And wow have those years gone fast. I really felt my mortality in that moment; this is all going to be over with in a blink of the eye.

So I’m going to do what it takes to try and extend those 20 years into 30 or 35. But I’m thinking about how best to spend my final stretch. Several things come to mind.

  • I’m done with reading “important” books that just make me depressed. I’ve read some amazing books over the years thanks to lists like The Big Read. But I’ve also slogged through books that I felt I should read. And now I wonder if there is any point other than bragging rights. So when The God of Small Things was just making me sad, I thought, “Nope. ” This may mean I read a lot more fluffy romance, or urban fantasy, or fantasy from the pre-everything-is-gritty era. And the world will not crumble.
  • I have too much sentimental stuff, and my kids shouldn’t have to deal with it. Without a doubt, when they carry me out of here toes-first my girls will have a ton of junk to dispose of. But right now there is a cedar chest in the basement that contains my mother’s wedding dress (unwearably awful 1050s waltz-length dress that she always regretted her mother talking her into), and albums of birthday cards from when she was a child, and all kinds of other stuff that means almost nothing to me and will mean far less to my girls. They are going to have enough to deal with deciding what to keep from the things I cherish (mostly quilts, I suspect); they shouldn’t have to deal with my parent’s and grandparent’s and great-grandparent’s things–at least not the ones to which I’m not terribly attached. Great Grandma’s tea set and music box definitely stay, but I need to make some of the wrenching decisions, instead of leaving them all to the kids.
  • I have too much stuff, and it’s time to get lighten the load. Our stuff really does own us. And I have way too much of it. This is a continual source of tension here–vacant is restful to me and stressful to Ferrett. We both make compromises, and we mostly make it work. But I’m going through my stuff and paring down. I did this a couple years ago, and we are still much better organized. But it’s a constant war against atrophy.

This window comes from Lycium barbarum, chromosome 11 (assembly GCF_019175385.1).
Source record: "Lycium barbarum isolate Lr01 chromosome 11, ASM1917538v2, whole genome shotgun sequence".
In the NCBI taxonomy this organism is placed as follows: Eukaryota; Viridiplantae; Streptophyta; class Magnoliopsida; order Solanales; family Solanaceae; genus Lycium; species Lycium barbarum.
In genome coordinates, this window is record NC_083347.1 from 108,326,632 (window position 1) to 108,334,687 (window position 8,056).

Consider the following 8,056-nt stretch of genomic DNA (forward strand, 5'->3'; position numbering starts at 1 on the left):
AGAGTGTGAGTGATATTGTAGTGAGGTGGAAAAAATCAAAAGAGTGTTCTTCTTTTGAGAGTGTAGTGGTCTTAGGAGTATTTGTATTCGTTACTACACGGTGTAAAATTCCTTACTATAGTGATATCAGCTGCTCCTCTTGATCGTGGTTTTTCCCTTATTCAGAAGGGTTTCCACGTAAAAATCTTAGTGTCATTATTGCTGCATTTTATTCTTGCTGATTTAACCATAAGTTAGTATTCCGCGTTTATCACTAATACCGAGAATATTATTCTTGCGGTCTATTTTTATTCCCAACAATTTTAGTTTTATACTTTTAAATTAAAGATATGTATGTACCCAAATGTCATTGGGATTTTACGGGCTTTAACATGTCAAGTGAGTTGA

• I’m allowed to walk away from the news for a while. One of the best ways to get depressed these days is to read the news. Even better? Read the comments sections of articles. No matter where you fall on the political spectrum, the bile and vitriol is unhealthy, but it’s also a train wreck that’s hard to ignore. I get to turn away. My participation isn’t going to change the dialogue, and my absence for a day or two won’t change the course of history.
  • I have to fight against content isolationism. I love my house. I love my sewing room. I love reading and quilting, and can happily stay in the house for days and days. We used to have people over a lot, and we don’t these days. We used to go visit a lot, and that’s slowed down, too. Any one day is fine, but too many of them and some day I will be lonely and sad. So I must remember to fight inertia and get my butt out the door.
  • I have so much to be grateful for. I love my husband. I love my job. I love my house. My kids are amazing. My extended family is fabulous. My friends are the best. I’m white and financially secure and have a safety net. That’s a lot to be grateful for. It’s easy to become cynical these days, and fearful as well. Everything can look very dark. But there is light, too. And it’s beautiful.
  • I’m going to pay attention. All of us have a limited number of days, evenings, weekends. I’m more aware of that fact now. It’s super easy to lose entire weekends to staring at the TV or a computer monitor. Sometimes that’s fun and intentional–a movie marathon, for example. A lot of times, it’s, once again, inertia. I can choose to watch ten episodes of “Say Yes to the Dress” and another seven of “Tiny House Nation,” but I want to make it a choice. Would I rather be sewing? Reading? Am I content, or just bored? The dog would appreciate a walk; wouldn’t that be better time spent? I’m going to check in on myself.